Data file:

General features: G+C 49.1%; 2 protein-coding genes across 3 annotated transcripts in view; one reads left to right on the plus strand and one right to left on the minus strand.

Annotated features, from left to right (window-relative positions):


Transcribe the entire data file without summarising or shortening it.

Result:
General features: G+C 49.1%; 2 protein-coding genes across 3 annotated transcripts in view; one reads left to right on the plus strand and one right to left on the minus strand.

Annotated features, from left to right (window-relative positions):